I recently read two very different articles recounting family conversations about abortion, each important in its own way.
First, Broadly gives us Talking to My Grandma About Her 12 Abortions. The author’s grandmother lived in the U.S.S.R., which was the first nation to make elective abortion legal. Not only that, abortions were paid for by the government—exactly what abortion apologists in the United States are after when they talk about repealing the Hyde Amendment.
It will come as no surprise to anyone who has even a passing familiarity with pro-life feminist theory that this policy had horrific consequences.
Raised by a hard-lipped, single father in a tiny apartment, she overcame her poor health, getting top grades in school and eventually moving to Moscow, where she earned a chemistry degree at university. Shortly after, she met my grandfather—a kind-hearted film nerd who ran the Moscow Film Festival—and gave birth to my mother at age 24. My grandmother had her second child at 35; in the span of the 11 years in between, she had the majority of her abortions.
At the time, Soviet citizens were all too familiar with a particular catchphrase: “There is no sex in the Soviet Union.” According to my grandma, sex was seen as taboo and positioned as a distraction for citizens who were supposed to be spending their time fulfilling their duties as good, hardworking Communists.
Taboo or not, Soviets still had sex, and the state was there to take advantage. The Soviet abortion regime was incredibly misogynistic:
“For most women, waiting for an abortion felt like being on a conveyor belt. On any given morning, there’d be ten women in line at the hospital to get an abortion,” she said. “So, whenever I needed one, I made sure to go out of my way to ask around and track down a person within the state-run hospital system whom I could pay extra for better treatment.”
According to my grandma, paying extra guaranteed you more humane treatment than you’d get from a typical state-funded abortion. When I asked her what the doctors performing subsidized abortions at state-run hospitals were like, sharp anger entered her voice. “They wouldn’t be sympathetic or encouraging,” she said. “They’d laugh at you and tell you to shut up and stop crying. These people were heartless and felt nothing for the women getting abortions.”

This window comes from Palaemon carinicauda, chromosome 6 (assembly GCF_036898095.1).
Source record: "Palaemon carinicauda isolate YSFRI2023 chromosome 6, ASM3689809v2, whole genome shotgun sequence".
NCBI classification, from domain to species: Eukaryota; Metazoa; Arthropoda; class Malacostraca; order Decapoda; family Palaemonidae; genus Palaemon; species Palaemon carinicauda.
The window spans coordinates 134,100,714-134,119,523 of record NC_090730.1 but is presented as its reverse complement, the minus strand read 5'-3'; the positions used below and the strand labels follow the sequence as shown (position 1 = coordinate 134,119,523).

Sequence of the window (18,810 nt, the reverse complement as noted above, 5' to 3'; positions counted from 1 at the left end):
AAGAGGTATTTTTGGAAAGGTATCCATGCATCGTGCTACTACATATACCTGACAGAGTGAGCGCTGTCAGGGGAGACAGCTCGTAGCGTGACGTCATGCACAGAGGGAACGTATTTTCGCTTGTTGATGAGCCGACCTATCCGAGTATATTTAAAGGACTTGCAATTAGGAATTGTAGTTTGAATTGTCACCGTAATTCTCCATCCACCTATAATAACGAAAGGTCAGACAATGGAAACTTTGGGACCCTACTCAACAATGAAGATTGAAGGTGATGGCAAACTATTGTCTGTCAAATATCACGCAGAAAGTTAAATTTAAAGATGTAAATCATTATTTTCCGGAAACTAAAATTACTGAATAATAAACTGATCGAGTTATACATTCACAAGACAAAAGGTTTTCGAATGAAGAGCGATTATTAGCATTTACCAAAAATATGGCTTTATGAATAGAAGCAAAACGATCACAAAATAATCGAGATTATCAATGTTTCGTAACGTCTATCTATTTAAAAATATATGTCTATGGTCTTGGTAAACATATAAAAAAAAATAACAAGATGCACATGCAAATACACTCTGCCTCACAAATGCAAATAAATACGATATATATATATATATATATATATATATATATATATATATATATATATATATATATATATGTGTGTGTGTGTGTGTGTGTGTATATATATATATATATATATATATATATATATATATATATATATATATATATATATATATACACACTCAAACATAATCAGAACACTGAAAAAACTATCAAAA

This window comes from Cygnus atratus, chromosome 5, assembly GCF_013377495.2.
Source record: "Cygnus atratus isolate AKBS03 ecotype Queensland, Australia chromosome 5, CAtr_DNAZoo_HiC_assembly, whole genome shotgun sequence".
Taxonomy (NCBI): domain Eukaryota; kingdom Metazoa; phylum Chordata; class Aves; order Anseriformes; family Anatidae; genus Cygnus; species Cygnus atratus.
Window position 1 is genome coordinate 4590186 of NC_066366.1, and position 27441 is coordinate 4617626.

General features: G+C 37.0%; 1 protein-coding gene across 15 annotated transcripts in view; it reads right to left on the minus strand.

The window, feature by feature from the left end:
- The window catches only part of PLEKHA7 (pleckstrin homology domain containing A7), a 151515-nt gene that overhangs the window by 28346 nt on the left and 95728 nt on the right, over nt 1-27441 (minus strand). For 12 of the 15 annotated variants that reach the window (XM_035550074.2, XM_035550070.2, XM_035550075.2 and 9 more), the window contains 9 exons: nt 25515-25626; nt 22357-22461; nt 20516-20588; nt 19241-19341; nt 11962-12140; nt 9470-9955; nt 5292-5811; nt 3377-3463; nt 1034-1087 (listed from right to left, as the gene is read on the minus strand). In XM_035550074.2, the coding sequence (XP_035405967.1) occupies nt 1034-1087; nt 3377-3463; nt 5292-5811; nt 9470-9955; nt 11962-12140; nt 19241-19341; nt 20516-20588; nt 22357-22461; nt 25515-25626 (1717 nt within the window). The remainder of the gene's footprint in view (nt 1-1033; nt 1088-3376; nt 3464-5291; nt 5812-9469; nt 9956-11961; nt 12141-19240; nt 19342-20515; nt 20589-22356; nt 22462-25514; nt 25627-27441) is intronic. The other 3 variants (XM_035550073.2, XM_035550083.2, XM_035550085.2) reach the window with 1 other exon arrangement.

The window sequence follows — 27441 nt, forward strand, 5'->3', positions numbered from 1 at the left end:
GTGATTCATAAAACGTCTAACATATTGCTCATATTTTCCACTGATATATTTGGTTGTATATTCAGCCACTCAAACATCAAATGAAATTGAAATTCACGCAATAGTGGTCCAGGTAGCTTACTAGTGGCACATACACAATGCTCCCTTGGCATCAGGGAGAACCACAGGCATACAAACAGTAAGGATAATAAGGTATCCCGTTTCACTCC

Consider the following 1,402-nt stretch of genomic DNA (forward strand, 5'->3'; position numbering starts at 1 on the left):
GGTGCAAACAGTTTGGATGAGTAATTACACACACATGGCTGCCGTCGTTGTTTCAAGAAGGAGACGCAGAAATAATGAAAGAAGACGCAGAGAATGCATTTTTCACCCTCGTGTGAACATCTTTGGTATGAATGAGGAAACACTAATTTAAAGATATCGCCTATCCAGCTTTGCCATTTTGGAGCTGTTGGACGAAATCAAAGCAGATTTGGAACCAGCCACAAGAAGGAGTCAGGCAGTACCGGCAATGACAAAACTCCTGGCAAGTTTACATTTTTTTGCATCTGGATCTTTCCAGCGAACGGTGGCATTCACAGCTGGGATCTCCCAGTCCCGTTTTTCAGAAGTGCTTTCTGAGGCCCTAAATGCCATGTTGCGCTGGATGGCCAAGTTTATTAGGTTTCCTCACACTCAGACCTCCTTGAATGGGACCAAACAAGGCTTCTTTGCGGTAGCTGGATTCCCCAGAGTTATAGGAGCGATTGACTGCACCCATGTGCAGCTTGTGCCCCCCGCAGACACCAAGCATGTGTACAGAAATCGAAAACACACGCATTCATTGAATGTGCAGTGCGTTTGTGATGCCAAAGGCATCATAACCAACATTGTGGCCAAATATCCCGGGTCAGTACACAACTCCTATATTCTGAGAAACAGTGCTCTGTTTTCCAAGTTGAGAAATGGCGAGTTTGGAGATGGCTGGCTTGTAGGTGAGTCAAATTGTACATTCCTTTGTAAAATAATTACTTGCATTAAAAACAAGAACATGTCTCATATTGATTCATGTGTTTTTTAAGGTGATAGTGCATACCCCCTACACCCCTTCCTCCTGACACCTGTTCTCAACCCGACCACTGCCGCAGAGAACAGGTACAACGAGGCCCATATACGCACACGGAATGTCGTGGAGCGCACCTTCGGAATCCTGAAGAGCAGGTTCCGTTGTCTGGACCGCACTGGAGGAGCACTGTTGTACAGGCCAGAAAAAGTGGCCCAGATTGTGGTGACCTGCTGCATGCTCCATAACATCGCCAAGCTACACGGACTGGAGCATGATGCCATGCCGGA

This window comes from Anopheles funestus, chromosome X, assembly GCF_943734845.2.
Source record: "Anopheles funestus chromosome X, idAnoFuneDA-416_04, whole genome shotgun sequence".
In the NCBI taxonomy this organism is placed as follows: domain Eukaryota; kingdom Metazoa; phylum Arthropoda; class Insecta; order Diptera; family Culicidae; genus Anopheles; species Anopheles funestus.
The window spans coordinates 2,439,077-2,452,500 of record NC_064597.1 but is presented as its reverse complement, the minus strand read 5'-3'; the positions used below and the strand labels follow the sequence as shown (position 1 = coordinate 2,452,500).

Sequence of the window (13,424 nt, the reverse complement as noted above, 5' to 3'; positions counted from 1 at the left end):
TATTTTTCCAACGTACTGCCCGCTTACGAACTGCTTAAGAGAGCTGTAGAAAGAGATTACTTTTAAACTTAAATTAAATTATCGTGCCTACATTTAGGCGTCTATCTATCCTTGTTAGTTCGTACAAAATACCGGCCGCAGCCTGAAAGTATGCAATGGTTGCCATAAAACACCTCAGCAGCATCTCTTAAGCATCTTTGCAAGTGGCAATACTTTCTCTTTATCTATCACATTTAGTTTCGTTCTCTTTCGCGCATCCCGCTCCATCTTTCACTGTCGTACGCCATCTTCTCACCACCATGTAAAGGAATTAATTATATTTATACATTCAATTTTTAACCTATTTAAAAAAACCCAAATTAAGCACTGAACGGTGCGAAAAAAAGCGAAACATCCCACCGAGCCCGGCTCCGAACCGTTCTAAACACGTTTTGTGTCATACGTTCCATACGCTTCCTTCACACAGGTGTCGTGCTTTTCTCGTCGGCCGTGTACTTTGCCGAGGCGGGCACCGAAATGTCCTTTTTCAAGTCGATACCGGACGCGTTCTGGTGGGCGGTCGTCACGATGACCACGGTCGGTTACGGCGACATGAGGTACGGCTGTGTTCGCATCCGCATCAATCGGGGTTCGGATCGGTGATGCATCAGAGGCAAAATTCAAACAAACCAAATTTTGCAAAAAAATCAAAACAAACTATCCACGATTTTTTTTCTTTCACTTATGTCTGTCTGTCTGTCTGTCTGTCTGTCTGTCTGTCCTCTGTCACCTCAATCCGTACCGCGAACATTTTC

She goes on to recount that publicly funded abortions were done with no anesthesia. In fact, many women of her time passed on “safe and legal” abortions and went the back-alley, paid route in an attempt to avoid abortionists’ cruelty. (The back-alley abortionists turned out to be no better.) As for the fathers, they were nowhere to be found; discussions about sexual consent and health were lacking even between husbands and wives, so when women became pregnant, men had little role to play beyond driving them to and from the hospital for an abortion.
The “conveyor belt” abortion model is not unique to Soviet Russia, of course. But to see it in action from the very beginning of the legal abortion movement is certainly enlightening.
The author of the Broadly piece is sympathetic to her grandmother, and understandably so. If she feels any existential horror at being the descendant of one of just two surviving siblings out of fourteen conceived, she keeps it to herself.
The second piece comes from the Canadian Centre for Bio-Ethical Reform and recounts a conversation between a pro-life mom (the author) and her young son, Elliot. She had introduced her son to her pro-life work in an age-appropriate way, talking about helping mothers and babies, but had never explained the gruesome mechanics of what an abortion is. She was floored when her son asked:
“Can abortion doctors kill me too?”
My heart drops. Within seconds I’m on the floor too, cupping his beautiful face with my wet hands. “Oh sweetie, no. No, they can’t!”
His big brown eyes search mine. “How do you know?”
I pull him on my lap and explain that the law, the rule in Canada is that only very little children, only those who are still in their mom’s tummy can be killed. I explain that that could never happen to him, and that we will always do everything we can to keep him safe.
He snuggles up to me, when all of a sudden his forehead furrows again. “What about Tisa?”
I explain that no one is allowed to hurt his little sister either.
“But she’s little,” he counters.
“Yes, but she’s born. She’s safe, sweetheart. And you’re a really good big brother for taking such good care of her.”
That can’t have been an easy conversation, but she calms him down. Upon reflection, she writes:
The reason Elliot feels threatened by abortion is because he can’t make the distinction between born and pre-born like adults do. He figures that someone who can end the life of babies like his sister (who he once saw on ultrasound) can also end her life now because he doesn’t understand the difference between Tisa inside and Tisa outside the womb.
He has understood that if you are a human being, no one should be allowed to harm you. Intuitively he knows that one’s age and location is irrelevant. And he’s right.
My son has just taught me an important lesson: that we fool ourselves when we think we’re not affected by an injustice as long as we don’t belong to the group of human beings that’s currently being targeted. If we can strip human embryos and fetuses of their right to life, why not those in the age categories of infants or toddlers? If the human rights of some can be taken away, why not of others?
Readers, have you had any interesting conversations about abortion with members of your family? Tell us your stories in the comments and we might share them in a future blog post.